It is clear race will be a big part of the ongoing discussions about the future of Beale Street.
Memphis City Council members discussed the street again Tuesday, two weeks after council members said a company was cheated out of a contract
to manage Beale Street because the company’s leadership is mainly African American.
Tuesday’s discussion did not yield any next steps for the future of Beale Street. But it did give council member Janis Fullilove plenty of time to vent her frustrations and sarcastically throw shade on the Downtown Memphis Commission (DMC), the organization that now manages the street.
DMC president Terrence Patterson presented council members with some successes they’ve had managing the street over the last three years. Patterson said his group has held back on some plans because the group was only to manage the street on an interim basis while the Beale Street Tourism Development Authority (BSTDA) found a permanent manager.
The BSTDA voted against giving the contract to 21 Beale, a black-led business, which was the last company standing during two rounds of requests for proposals from the Beale board. The board decided to continue to let the DMC manage the street.
Fullilove said of Patterson, who is black, “I see they sent a brother this time to address us.” She then ticked off a list of some of the events the DMC has put on, saying each name with a “who cares” inflection in her voice, but ended by saying “all of those are good things.”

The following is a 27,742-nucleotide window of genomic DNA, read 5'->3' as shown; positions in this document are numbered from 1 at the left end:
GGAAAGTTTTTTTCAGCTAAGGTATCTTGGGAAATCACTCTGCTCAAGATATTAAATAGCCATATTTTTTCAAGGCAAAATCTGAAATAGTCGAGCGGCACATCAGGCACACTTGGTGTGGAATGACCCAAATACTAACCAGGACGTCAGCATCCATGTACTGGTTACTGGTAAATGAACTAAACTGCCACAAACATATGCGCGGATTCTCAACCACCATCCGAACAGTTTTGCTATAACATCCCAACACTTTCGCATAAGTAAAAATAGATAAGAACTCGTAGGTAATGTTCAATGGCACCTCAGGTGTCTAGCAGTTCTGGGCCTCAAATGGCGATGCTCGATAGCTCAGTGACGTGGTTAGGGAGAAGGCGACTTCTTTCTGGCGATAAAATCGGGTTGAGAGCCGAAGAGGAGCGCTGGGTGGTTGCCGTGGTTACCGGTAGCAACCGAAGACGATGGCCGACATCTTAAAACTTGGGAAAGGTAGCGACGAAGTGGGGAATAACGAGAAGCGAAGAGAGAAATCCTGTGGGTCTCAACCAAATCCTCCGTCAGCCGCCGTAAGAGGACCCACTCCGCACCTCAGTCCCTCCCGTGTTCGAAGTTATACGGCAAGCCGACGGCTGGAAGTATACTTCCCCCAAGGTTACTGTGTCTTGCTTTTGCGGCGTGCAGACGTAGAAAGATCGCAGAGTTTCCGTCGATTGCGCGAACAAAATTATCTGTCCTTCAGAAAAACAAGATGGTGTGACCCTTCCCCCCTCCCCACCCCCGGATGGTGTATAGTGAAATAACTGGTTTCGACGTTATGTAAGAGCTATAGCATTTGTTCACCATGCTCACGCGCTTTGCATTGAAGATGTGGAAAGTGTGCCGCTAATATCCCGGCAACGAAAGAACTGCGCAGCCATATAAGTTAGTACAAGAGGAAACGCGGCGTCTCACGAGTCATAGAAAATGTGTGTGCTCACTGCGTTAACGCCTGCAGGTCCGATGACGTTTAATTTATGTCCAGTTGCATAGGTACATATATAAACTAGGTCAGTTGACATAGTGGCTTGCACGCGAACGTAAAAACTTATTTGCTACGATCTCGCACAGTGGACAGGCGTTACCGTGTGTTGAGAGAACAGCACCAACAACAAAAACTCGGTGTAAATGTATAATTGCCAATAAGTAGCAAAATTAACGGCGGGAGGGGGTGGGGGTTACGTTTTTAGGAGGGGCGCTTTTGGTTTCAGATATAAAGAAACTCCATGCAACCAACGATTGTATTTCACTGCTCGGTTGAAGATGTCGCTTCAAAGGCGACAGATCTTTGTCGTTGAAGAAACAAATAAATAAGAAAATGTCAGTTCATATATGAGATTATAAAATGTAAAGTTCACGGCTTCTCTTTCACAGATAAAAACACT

“From the historical perspective, we’re not getting it,” Fullilove said. “Black folk, whether you like it or not, we were there on Beale Street. That was us.”
Furthering the race angle of the discussion was council member Barbara Swearengen, who asked who on the Beale Street board made the motion to not give the management contract to 21 Beale, She was told Jamal Whitlow. She asked if he is black or white and was told he is black.
She then asked how many member of the DMC were black and how much of their contract spending goes to black firms. She was told total spending with minority-and-women owned firms totaled about 36 percent of the DMC’s contract budget. But Swearengen wanted to know how much of that was spent with black businesses. The DMC officials did not have that figure on hand.
The discussion ended only because the meeting had run out of time. But Tourism Committee chairman Martavius Jones said the discussion would continue at the next meeting on Tuesday, Feb. 21.